Friday, September 10, 2004

Support Community Theatre

When I started doing community theatre, I found that I was surrounded by people who were there for the love of theatre. Some were fantastic actors in their own right, where others just did it for something to do and were just as happy to have a small role. But everybody stuck together. We didn't criticize (excessively anyway), and we just had fun putting on the show. As with most community theatre groups, we had a central bank account and an executive council who kept the books up to date. And when putting on the show, our goal was to break even - with the hope for some extra money so we could put a little better show on next time. It was the good 'ole days.

Since then, I have seen a horrendous amount of groups who pretend to community theatre, but which are just money making ventures for certain people. Groups that charge large amounts of money for people to gain starring roles in the production, and others that call themselves "Theatre Schools" where all they do is put on a community theatre-like show and pocket all the money. I've seen people rage against others who do this, only to turn around and do the exact same thing themselves. It worries me.

Don't get me wrong. I believe in capitalism, but there comes a time and place where it just doesn't fit. When you have a situation where one pure non-profit community theatre production is trying to exist against two or more of these money making ventures, the victim is usually the non-profit group. The for-money venture usually digs up a large amount of capital for the show-rights, advertising and sets/costumes, and then can easily donate a large amount of money to the town in what looks like generosity but is actually just a tax-saving measure. The non-profit group just tries to put on quality theatre with the little budget they have. And who do you think the town will like at the end of the day? The one that was able to spread more butter on their bread, of course. Those that could only afford margarine get ignored (OK OK if you think that was a terrible analogy, I apologize)

The worst thing of all is you see situations where some people make a wack of cash on these productions where the actors, who have provided a ton of their free time and energy to these things, get shafted. I've seen Directors and Producers make thousands off of productions, and the lead actor or actress, who had 5 musical solos, 50 pages of dialogue, had fights with their spouse every night for a week, is sleeping on the couch (or worst) and has almost lost their job - gets Zilch. Zero. Zip. Doesn't seem fair.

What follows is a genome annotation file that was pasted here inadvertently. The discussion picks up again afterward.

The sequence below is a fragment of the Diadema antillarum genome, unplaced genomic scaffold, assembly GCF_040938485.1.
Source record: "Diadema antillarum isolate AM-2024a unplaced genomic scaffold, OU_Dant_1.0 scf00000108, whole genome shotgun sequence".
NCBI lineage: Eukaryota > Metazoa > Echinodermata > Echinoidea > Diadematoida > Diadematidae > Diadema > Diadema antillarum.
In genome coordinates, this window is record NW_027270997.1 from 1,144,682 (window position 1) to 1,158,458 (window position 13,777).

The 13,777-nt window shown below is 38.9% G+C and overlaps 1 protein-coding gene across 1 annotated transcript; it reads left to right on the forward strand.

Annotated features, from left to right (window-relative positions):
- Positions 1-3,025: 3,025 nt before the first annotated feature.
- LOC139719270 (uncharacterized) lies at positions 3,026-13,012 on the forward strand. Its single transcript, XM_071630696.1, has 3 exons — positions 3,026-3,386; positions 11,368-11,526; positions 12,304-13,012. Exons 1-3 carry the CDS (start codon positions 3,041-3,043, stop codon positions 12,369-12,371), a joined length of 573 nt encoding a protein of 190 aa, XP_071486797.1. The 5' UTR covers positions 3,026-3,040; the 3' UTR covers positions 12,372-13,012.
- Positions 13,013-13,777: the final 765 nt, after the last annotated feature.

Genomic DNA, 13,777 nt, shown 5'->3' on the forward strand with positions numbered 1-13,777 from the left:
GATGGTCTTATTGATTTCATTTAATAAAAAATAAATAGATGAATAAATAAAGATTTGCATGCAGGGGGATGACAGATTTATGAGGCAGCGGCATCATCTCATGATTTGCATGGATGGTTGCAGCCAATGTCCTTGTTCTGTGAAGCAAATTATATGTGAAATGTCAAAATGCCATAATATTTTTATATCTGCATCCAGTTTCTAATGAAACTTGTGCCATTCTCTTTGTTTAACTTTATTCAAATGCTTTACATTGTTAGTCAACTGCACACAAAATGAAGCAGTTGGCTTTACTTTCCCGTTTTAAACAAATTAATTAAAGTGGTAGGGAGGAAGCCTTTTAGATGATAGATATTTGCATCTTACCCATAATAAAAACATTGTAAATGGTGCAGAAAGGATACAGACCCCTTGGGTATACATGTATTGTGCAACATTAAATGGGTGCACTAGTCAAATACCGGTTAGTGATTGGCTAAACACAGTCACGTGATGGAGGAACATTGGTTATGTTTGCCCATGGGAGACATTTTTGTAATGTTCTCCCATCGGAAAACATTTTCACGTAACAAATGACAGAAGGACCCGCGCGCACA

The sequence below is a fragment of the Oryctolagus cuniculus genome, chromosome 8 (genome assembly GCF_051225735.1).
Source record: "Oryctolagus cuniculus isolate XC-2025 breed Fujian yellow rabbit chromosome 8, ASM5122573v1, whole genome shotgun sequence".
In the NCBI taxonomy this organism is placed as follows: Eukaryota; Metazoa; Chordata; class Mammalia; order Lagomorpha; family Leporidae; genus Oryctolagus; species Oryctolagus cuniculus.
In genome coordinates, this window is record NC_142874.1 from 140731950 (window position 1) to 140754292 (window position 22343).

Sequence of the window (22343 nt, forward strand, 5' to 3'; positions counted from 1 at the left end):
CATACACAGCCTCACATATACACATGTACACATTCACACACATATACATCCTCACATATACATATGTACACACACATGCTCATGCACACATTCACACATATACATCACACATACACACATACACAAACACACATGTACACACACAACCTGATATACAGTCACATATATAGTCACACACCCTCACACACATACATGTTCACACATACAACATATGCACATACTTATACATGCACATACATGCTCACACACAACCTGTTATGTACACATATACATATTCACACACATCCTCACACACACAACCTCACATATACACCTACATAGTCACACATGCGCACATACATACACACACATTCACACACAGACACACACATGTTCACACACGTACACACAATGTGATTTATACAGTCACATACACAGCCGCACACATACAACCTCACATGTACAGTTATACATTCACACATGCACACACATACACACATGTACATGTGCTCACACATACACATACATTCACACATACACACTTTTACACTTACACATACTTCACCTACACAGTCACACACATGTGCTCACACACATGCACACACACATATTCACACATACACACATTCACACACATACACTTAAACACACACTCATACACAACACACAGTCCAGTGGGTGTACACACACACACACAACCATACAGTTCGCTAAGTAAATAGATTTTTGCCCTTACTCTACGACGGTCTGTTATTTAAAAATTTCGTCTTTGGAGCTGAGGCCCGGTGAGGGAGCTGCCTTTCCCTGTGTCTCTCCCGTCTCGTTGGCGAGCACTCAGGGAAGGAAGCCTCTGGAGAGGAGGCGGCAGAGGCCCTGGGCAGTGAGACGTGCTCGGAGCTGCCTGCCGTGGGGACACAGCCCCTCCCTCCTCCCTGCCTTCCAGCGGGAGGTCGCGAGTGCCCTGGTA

Then these Directors and Producers say to me. "Yeah, but I work harder then the actors do". Bullshit. Most Producers do very little work, and most Directors sit on their asses saying nothing letting the actors "be natural". I can honestly say that because I've done both of those roles in that exact way in the past.

I long for the old days when it was all just a lot of fun to put on a show. Now it's a lesson in marketing and economics.

Support your local community theatre today. They are out there, you just need to ask.

Signs of a true community theatre group:

  • Not-For-Profit or Non-Profit (charitable) status

  • Unpaid cast and crew

  • Unpaid executive council (very important)



I'm not asking you to boycot the groups that pay their crew and exec members. Just make sure you remember the other groups who work their asses off for free just for the love of the craft.

You'll know them from the extra bit of pride you see on their faces following the performance.

1 comment:

Anonymous said...

Amen!

I read your rant at midnight last night. I haven't acted in years, and certainly not in a community theatre basis, but what you're writing is a universal truth I think for all arts, be it telecommunications or publishing. Above and beyond anything else, there's two camps in all art, there's the bottled-water swilling posers who do nothing and get all the acclaim, and then there's the others who do all the blood sweat and tears, and get zilch.

Secondly, although your piece doesn't address this, I think that you do however touch upon one aspect that some people just don't grasp-- why people do what they do, if the financial rewards are next to none, and the personal strife to realize that dream is also costly.

I read a great quote yesterday: "Creativity is 10% inspiration, and 90% perspiration."

Greg